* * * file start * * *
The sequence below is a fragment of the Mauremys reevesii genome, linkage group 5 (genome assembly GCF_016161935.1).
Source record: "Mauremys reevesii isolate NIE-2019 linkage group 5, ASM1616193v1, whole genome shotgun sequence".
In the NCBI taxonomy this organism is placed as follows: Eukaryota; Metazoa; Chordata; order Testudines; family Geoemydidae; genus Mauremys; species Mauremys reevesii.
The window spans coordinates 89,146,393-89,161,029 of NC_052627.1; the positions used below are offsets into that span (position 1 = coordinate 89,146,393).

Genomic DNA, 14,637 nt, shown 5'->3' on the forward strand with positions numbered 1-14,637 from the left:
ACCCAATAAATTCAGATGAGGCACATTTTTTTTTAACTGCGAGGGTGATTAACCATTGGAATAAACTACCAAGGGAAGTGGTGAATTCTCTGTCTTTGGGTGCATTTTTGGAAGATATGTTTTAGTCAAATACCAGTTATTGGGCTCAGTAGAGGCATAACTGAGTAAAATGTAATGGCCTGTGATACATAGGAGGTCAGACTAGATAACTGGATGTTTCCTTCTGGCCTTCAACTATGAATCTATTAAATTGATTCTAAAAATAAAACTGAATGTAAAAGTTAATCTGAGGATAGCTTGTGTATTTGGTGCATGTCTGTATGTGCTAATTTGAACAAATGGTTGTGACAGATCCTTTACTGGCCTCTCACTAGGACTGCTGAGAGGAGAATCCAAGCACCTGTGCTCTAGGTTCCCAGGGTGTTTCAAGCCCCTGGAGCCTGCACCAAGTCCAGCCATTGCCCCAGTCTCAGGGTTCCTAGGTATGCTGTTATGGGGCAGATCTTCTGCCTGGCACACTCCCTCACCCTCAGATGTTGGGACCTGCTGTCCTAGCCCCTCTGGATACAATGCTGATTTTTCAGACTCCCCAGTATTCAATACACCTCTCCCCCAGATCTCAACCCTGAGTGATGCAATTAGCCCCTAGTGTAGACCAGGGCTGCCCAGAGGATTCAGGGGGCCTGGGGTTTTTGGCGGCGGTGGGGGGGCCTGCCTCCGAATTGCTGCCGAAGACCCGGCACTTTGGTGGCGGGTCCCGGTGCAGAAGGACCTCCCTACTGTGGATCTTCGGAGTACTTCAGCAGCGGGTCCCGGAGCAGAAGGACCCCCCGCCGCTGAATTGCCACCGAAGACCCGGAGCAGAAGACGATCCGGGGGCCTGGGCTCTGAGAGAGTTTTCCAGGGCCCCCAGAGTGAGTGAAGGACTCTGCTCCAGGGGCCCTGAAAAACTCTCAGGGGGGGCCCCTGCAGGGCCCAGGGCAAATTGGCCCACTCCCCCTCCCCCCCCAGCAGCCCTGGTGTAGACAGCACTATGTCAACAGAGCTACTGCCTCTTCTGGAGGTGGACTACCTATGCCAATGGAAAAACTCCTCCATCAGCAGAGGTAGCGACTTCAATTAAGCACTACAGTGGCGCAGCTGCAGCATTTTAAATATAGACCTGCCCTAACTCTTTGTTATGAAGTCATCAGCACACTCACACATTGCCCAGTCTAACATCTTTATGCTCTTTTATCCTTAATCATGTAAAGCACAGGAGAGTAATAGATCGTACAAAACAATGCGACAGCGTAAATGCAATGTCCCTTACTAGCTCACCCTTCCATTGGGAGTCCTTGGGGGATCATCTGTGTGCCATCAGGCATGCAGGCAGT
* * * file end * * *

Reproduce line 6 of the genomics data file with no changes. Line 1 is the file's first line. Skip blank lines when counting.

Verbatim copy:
ACCCAATAAATTCAGATGAGGCACATTTTTTTTTAACTGCGAGGGTGATTAACCATTGGAATAAACTACCAAGGGAAGTGGTGAATTCTCTGTCTTTGGGTGCATTTTTGGAAGATATGTTTTAGTCAAATACCAGTTATTGGGCTCAGTAGAGGCATAACTGAGTAAAATGTAATGGCCTGTGATACATAGGAGGTCAGACTAGATAACTGGATGTTTCCTTCTGGCCTTCAACTATGAATCTATTAAATTGATTCTAAAAATAAAACTGAATGTAAAAGTTAATCTGAGGATAGCTTGTGTATTTGGTGCATGTCTGTATGTGCTAATTTGAACAAATGGTTGTGACAGATCCTTTACTGGCCTCTCACTAGGACTGCTGAGAGGAGAATCCAAGCACCTGTGCTCTAGGTTCCCAGGGTGTTTCAAGCCCCTGGAGCCTGCACCAAGTCCAGCCATTGCCCCAGTCTCAGGGTTCCTAGGTATGCTGTTATGGGGCAGATCTTCTGCCTGGCACACTCCCTCACCCTCAGATGTTGGGACCTGCTGTCCTAGCCCCTCTGGATACAATGCTGATTTTTCAGACTCCCCAGTATTCAATACACCTCTCCCCCAGATCTCAACCCTGAGTGATGCAATTAGCCCCTAGTGTAGACCAGGGCTGCCCAGAGGATTCAGGGGGCCTGGGGTTTTTGGCGGCGGTGGGGGGGCCTGCCTCCGAATTGCTGCCGAAGACCCGGCACTTTGGTGGCGGGTCCCGGTGCAGAAGGACCTCCCTACTGTGGATCTTCGGAGTACTTCAGCAGCGGGTCCCGGAGCAGAAGGACCCCCCGCCGCTGAATTGCCACCGAAGACCCGGAGCAGAAGACGATCCGGGGGCCTGGGCTCTGAGAGAGTTTTCCAGGGCCCCCAGAGTGAGTGAAGGACTCTGCTCCAGGGGCCCTGAAAAACTCTCAGGGGGGGCCCCTGCAGGGCCCAGGGCAAATTGGCCCACTCCCCCTCCCCCCCCAGCAGCCCTGGTGTAGACAGCACTATGTCAACAGAGCTACTGCCTCTTCTGGAGGTGGACTACCTATGCCAATGGAAAAACTCCTCCATCAGCAGAGGTAGCGACTTCAATTAAGCACTACAGTGGCGCAGCTGCAGCATTTTAAATATAGACCTGCCCTAACTCTTTGTTATGAAGTCATCAGCACACTCACACATTGCCCAGTCTAACATCTTTATGCTCTTTTATCCTTAATCATGTAAAGCACAGGAGAGTAATAGATCGTACAAAACAATGCGACAGCGTAAATGCAATGTCCCTTACTAGCTCACCCTTCCATTGGGAGTCCTTGGGGGATCATCTGTGTGCCATCAGGCATGCAGGCAGT